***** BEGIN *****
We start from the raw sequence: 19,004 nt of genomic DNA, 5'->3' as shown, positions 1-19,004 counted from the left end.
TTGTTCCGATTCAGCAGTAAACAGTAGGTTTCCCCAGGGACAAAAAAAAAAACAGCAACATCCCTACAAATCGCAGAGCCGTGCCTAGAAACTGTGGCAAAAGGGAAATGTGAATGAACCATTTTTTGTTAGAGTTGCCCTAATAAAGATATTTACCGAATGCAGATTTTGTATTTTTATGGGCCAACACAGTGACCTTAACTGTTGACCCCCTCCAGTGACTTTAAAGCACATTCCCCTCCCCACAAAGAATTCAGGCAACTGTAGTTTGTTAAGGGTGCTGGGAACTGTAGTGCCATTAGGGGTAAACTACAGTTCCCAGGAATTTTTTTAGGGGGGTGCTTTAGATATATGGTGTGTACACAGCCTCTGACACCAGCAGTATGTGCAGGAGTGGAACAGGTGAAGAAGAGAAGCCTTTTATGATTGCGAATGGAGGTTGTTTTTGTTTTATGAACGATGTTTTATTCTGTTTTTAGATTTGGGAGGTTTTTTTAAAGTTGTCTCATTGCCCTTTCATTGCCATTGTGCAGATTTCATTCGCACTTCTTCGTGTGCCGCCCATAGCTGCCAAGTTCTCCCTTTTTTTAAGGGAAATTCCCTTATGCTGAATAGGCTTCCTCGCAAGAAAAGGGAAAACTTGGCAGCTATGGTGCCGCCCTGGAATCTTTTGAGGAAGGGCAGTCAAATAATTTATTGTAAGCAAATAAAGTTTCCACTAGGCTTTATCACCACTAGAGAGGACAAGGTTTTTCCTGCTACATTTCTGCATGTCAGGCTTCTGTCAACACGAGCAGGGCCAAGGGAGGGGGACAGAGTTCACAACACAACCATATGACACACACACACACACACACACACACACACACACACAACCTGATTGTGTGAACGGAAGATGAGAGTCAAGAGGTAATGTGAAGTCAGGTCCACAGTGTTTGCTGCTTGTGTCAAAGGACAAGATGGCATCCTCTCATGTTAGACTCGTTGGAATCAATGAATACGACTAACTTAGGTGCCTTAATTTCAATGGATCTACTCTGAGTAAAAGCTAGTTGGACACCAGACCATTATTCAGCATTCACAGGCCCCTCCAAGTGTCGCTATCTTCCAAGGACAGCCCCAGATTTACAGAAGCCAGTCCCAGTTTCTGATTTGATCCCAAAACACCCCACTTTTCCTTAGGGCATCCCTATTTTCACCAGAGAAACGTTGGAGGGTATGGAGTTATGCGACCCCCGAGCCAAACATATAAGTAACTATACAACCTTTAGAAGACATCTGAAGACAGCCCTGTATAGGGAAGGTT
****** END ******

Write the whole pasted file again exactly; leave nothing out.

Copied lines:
We start from the raw sequence: 19,004 nt of genomic DNA, 5'->3' as shown, positions 1-19,004 counted from the left end.
TTGTTCCGATTCAGCAGTAAACAGTAGGTTTCCCCAGGGACAAAAAAAAAAACAGCAACATCCCTACAAATCGCAGAGCCGTGCCTAGAAACTGTGGCAAAAGGGAAATGTGAATGAACCATTTTTTGTTAGAGTTGCCCTAATAAAGATATTTACCGAATGCAGATTTTGTATTTTTATGGGCCAACACAGTGACCTTAACTGTTGACCCCCTCCAGTGACTTTAAAGCACATTCCCCTCCCCACAAAGAATTCAGGCAACTGTAGTTTGTTAAGGGTGCTGGGAACTGTAGTGCCATTAGGGGTAAACTACAGTTCCCAGGAATTTTTTTAGGGGGGTGCTTTAGATATATGGTGTGTACACAGCCTCTGACACCAGCAGTATGTGCAGGAGTGGAACAGGTGAAGAAGAGAAGCCTTTTATGATTGCGAATGGAGGTTGTTTTTGTTTTATGAACGATGTTTTATTCTGTTTTTAGATTTGGGAGGTTTTTTTAAAGTTGTCTCATTGCCCTTTCATTGCCATTGTGCAGATTTCATTCGCACTTCTTCGTGTGCCGCCCATAGCTGCCAAGTTCTCCCTTTTTTTAAGGGAAATTCCCTTATGCTGAATAGGCTTCCTCGCAAGAAAAGGGAAAACTTGGCAGCTATGGTGCCGCCCTGGAATCTTTTGAGGAAGGGCAGTCAAATAATTTATTGTAAGCAAATAAAGTTTCCACTAGGCTTTATCACCACTAGAGAGGACAAGGTTTTTCCTGCTACATTTCTGCATGTCAGGCTTCTGTCAACACGAGCAGGGCCAAGGGAGGGGGACAGAGTTCACAACACAACCATATGACACACACACACACACACACACACACACACACACACAACCTGATTGTGTGAACGGAAGATGAGAGTCAAGAGGTAATGTGAAGTCAGGTCCACAGTGTTTGCTGCTTGTGTCAAAGGACAAGATGGCATCCTCTCATGTTAGACTCGTTGGAATCAATGAATACGACTAACTTAGGTGCCTTAATTTCAATGGATCTACTCTGAGTAAAAGCTAGTTGGACACCAGACCATTATTCAGCATTCACAGGCCCCTCCAAGTGTCGCTATCTTCCAAGGACAGCCCCAGATTTACAGAAGCCAGTCCCAGTTTCTGATTTGATCCCAAAACACCCCACTTTTCCTTAGGGCATCCCTATTTTCACCAGAGAAACGTTGGAGGGTATGGAGTTATGCGACCCCCGAGCCAAACATATAAGTAACTATACAACCTTTAGAAGACATCTGAAGACAGCCCTGTATAGGGAAGGTT